WILSON: My character, Tawny St. John, is a socialite and a gold-digger, who’s married to a man that she’s hoping will die. She’s a great person.
SCHAAL: My character is Amanda Simmons, and she’s the sister of Angela Kinsey’s character, Crystal. She’s a child star, but not really. She’s also an addict. I read an article about the O.J. Simpson trial in Vanity Fair, and how that turned into a reality show. They made a chart about the people you know because of that trial, and that they spawned all of the reality shows we have now, including the Housewives franchise. They all go back to the O.J. trial and their group of friends.
People seem to fall into one of two categories with The Real Housewives, in that they either love to watch them, or they love to make fun of them. Which category do you guys fall into?
WILSON: I’m in both categories.
SCHAAL: I don’t enjoy reality television, at all. I have to say that I get it, though. I watch some of it and I understand why people enjoy it. At the end of a long day, sometimes it’s nice to just have some wine and let something that you have to use no brain power for, and can just let it wash over you, almost like ambience. It’s like modern-day soaps. They’re very easy to follow. I tried to watch it to do this project, and I found myself really bored with the Housewives and the Kardashians, and all of it. I can’t stand it. Nothing is happening, and they act like something is. But Rock of Love with Bret Michaels was fun. He’s a lovable guy.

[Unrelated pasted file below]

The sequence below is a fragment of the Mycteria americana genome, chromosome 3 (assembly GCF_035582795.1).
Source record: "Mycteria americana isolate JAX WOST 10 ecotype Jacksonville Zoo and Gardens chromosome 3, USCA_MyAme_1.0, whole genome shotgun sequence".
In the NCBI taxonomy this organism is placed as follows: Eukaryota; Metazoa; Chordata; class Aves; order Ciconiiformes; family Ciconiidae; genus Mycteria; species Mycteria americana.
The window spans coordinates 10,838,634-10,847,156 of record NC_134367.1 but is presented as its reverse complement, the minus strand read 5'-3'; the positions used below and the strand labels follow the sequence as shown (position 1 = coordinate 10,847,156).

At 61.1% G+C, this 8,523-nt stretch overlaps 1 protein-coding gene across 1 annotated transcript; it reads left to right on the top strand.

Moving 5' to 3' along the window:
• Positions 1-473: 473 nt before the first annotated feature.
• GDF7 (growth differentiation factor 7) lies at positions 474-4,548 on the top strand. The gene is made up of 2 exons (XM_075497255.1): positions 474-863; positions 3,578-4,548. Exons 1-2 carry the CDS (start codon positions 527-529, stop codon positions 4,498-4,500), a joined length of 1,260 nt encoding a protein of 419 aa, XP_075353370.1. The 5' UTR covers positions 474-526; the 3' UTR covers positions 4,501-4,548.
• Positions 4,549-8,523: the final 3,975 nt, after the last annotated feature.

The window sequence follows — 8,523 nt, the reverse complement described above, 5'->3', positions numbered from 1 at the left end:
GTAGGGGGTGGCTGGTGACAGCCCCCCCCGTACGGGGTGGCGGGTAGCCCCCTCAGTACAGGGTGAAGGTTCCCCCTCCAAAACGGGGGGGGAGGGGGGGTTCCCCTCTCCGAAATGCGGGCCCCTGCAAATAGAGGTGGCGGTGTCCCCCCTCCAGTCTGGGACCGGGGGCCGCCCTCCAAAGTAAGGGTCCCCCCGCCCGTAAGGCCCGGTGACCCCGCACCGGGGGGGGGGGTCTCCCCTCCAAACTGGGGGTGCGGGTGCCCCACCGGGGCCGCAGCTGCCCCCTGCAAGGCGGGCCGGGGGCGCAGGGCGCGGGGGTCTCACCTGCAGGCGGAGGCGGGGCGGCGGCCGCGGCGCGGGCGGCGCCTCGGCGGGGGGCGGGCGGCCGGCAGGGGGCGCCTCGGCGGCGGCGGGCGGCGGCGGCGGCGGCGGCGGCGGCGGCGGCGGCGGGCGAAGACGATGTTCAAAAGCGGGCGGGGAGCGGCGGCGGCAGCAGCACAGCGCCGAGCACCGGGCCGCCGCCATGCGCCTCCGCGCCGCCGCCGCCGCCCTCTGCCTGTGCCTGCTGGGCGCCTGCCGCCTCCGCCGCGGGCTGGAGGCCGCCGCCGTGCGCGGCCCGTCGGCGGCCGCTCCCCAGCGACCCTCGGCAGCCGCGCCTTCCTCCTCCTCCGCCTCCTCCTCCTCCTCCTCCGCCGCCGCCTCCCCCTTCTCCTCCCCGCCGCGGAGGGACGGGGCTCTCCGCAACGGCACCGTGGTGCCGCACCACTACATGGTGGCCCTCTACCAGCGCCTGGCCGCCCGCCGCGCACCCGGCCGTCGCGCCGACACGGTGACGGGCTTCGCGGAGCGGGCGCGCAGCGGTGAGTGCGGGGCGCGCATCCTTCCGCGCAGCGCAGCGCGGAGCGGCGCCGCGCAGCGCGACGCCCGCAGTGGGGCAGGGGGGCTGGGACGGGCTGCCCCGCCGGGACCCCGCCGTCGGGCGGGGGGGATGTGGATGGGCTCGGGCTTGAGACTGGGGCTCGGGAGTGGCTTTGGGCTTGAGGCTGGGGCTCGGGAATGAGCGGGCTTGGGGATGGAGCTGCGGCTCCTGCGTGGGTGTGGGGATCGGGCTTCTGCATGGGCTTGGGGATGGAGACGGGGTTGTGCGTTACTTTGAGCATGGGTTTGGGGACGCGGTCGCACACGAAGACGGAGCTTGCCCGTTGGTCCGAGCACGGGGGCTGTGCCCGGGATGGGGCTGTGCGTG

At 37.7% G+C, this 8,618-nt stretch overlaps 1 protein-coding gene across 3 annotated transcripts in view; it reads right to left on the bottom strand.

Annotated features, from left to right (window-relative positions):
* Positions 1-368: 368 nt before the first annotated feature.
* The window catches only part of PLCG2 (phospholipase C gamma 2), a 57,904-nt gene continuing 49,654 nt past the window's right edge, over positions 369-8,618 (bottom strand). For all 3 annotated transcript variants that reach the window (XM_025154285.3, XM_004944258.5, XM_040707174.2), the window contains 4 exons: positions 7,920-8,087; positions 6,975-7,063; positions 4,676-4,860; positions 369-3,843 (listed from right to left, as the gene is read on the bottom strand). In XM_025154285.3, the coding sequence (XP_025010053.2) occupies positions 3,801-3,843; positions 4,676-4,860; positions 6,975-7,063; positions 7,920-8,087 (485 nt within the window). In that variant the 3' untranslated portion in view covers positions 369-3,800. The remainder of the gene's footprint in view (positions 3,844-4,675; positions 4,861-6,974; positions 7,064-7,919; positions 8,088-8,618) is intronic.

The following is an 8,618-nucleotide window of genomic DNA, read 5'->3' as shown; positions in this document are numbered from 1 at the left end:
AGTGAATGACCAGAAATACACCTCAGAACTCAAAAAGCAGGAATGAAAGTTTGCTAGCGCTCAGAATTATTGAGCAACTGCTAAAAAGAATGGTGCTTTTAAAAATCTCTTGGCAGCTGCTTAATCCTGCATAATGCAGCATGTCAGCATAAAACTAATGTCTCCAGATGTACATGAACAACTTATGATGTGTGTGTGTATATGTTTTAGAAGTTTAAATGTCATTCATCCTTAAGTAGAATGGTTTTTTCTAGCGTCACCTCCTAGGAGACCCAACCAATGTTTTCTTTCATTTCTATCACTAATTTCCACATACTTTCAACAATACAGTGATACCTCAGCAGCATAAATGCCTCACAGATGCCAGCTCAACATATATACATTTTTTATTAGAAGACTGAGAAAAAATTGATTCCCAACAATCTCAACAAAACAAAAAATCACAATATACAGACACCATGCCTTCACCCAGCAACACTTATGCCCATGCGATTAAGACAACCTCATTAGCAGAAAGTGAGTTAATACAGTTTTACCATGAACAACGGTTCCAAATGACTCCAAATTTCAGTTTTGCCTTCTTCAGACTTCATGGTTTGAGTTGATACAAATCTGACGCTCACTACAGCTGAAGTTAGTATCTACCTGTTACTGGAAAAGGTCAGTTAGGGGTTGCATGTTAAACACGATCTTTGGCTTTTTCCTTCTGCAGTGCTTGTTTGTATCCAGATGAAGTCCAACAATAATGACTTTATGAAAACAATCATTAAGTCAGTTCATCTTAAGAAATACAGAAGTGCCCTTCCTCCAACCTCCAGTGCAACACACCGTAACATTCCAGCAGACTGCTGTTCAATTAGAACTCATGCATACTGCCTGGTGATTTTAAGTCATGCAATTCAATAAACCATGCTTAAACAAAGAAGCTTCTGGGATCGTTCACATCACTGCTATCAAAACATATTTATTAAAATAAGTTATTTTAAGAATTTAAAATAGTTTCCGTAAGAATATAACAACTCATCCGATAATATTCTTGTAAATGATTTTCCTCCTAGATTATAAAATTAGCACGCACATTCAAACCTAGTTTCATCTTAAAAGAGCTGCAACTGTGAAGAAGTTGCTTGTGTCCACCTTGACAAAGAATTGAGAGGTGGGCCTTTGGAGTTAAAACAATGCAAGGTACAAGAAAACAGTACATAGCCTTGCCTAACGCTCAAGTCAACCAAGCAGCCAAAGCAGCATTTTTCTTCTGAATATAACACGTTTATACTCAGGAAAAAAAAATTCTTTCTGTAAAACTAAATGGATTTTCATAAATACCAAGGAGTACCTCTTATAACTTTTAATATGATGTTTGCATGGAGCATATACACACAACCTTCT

Did you guys ever get too outrageous and have to tone things down?
WILSON: From what we shot, it seemed like anything was acceptable.
SCHAAL: Because the budget was so small and we only had seven days to make seven episodes, they had to use all of it.
WILSON: Even if it was bad, it was going to be used. All that stuff I’m doing on the grass with the trainer, I thought they’d only use a second of, but they used every frame. I was like, “What am I doing?!” She’s so shameless.
Casey, how much fun was it to work with Stephen Tobolowsky, and develop this crazy relationship between your characters?
WILSON: It’s a complicated relationship. He’s a really great guy, if she would just see what’s in front of her. But, Tawny has deep issues. He’s so great. He is so funny. I really loved working with him. I was so delighted that he was cast, and that he was game to do this. He was there, every day. It wasn’t the easiest conditions, and he was such a trooper. I think he had a great time.
SCHAAL: We really did have to change in front of everyone. There was nowhere to go. I was like, “Can you hand me my bra?”
WILSON: During lunch, I would go sit in my car with my lunch on my lap. Sometimes I’d put my food down and recline my seat for a nap, and then someone would knock on the glass when they were ready to go. That was my trailer. It was really weird.
Casey, what was it like to go do a role in Gone Girl and work with a director like David Fincher, who is so meticulous?
WILSON: It was a different experience, but actually not that different. They put us up in this motel in Missouri, and I feel like our accommodations were on par. We did do more takes on Gone Girl. With this, I’d be ready to rehearse, and we’d be moving on. With Gone Girl, it was 100 takes per line.
SCHAAL: I can’t wait to see it!
WILSON: I have a very small part.
The Hotwives of Orlando is now available on Hulu.